Although many stimulants aren’t available legally, such as cocaine, some people struggling with depression will use these substances for the brief buzz of happiness. Stimulants can provide a euphoric happy feeling, but someone with depression will feel the comedown more severely.

The depression can drive the person to continually increase the dosage of the stimulant to return to that place of euphoria. This can create a cycle of alternating between depression and addiction. Some most commonly abused stimulants include:

Amphetamines

MDMA

Methamphetamines

Synthetic stimulants

Cocaine

Prescription stimulants, such as those used to treat children with ADHD

Stimulants can change the neurochemistry in the user’s brain, and this can increase issues with depression. The neurotransmitters believed to be related to depression are norepinephrine, dopamine, and serotonin. When a person uses a stimulant, these neurotransmitters are affected and therefore can cause depression symptoms to worsen.

Marijuana & Depression

Each year, the number of states, that have legalized the use and sales of marijuana, increases. According to the Pew Research Center, more than half of all Americans have tried marijuana at some point, and a majority of Americans support the legalization of marijuana for medical and recreational use.

People who struggle with depression are finding it easier than ever to gain access to marijuana, and they can begin to abuse the substance to offset their feelings of depression. While the person might initially gain some relief from their depression symptom, it is possible to also reap negative side effects.

The use of marijuana can have an effect on a person’s moods, cognitive function, motor control, and more. Researchers are studying the possibility that the abuse of marijuana can create mood disorders in the users.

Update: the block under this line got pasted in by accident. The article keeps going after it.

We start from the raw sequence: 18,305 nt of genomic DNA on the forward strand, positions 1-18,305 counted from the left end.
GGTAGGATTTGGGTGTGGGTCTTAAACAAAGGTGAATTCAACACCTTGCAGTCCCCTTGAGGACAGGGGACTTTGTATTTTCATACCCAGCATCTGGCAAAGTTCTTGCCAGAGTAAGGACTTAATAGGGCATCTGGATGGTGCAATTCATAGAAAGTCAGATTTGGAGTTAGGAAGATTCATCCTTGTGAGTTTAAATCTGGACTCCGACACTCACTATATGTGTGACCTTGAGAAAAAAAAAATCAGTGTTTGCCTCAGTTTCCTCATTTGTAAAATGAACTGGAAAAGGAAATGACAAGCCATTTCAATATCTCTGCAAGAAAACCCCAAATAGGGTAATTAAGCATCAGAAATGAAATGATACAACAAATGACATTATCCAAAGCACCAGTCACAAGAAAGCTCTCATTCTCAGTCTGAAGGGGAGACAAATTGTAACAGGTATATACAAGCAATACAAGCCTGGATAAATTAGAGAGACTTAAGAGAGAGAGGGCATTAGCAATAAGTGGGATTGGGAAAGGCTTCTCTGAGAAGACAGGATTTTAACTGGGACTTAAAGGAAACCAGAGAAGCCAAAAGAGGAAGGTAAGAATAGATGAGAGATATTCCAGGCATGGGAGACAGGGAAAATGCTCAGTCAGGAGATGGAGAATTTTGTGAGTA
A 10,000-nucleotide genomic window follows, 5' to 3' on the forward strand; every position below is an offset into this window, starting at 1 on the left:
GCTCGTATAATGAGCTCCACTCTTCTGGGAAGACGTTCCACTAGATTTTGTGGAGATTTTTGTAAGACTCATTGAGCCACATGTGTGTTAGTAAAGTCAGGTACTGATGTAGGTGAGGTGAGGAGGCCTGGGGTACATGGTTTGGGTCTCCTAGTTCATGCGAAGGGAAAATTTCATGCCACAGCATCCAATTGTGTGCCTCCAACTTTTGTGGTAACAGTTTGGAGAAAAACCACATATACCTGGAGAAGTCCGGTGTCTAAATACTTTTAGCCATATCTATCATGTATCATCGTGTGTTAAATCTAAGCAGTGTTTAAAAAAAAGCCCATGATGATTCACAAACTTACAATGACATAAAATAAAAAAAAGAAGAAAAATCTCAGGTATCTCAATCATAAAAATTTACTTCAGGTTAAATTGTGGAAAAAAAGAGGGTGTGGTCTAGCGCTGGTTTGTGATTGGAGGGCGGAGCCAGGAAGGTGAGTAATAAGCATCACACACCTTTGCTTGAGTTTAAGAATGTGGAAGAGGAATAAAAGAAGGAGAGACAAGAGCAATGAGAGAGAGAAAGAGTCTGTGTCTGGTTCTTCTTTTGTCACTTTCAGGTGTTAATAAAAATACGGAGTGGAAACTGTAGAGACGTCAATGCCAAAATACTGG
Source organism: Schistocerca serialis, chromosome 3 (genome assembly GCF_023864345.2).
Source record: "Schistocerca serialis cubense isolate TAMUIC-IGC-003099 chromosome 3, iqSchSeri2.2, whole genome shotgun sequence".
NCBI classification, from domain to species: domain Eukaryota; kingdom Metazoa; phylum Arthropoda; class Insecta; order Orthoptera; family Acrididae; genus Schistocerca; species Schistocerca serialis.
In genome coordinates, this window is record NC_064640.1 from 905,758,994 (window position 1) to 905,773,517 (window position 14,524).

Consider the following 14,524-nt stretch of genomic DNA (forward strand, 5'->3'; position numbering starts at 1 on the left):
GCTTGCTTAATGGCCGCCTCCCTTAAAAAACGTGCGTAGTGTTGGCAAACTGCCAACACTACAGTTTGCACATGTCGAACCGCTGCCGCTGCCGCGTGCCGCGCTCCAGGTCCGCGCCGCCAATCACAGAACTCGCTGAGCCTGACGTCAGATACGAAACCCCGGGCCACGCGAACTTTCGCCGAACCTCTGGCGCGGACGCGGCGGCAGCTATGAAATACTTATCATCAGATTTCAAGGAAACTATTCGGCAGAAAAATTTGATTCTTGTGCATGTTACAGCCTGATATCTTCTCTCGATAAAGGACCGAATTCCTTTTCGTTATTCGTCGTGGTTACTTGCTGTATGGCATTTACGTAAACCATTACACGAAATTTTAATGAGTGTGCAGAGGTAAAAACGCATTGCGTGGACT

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Alcohol & Depression

When it comes to concurrent mental health issues, the abuse of alcohol and depression are the most common. In most places, alcohol is readily available and considered socially acceptable. Alcohol is classified as a depressant, and its use by a person facing depression can only worsen the condition.

Many people create routines that include the use of alcohol, such as getting a drink with coworkers after a long day or toasting a joyous occasion with champagne or beer. This routine can make it much easier for a person struggling with depression to slip into the pattern of abusing alcohol.

Researchers have found a strong correlation between depression and other mood disorders and people who drink heavily. Almost a third of individuals who abuse alcohol also struggle with some sort of concurrent mental health issue, such as depression.

Treatment for People with Depression & Addiction

If a person suffers from both depression and addiction, it’s possible for a mental health professional to treat both issues at the same time, especially because of their linked cycle. At Healthy Life Recovery in San Diego, a person can find a team of mental health professionals they need to overcome addiction and depression.

The recovery programs are able to address both substance abuse and depression by developing an individualized treatment plan. Treating both disorders at the same time gives each person their best chance at recovery and the chance to reclaim their life.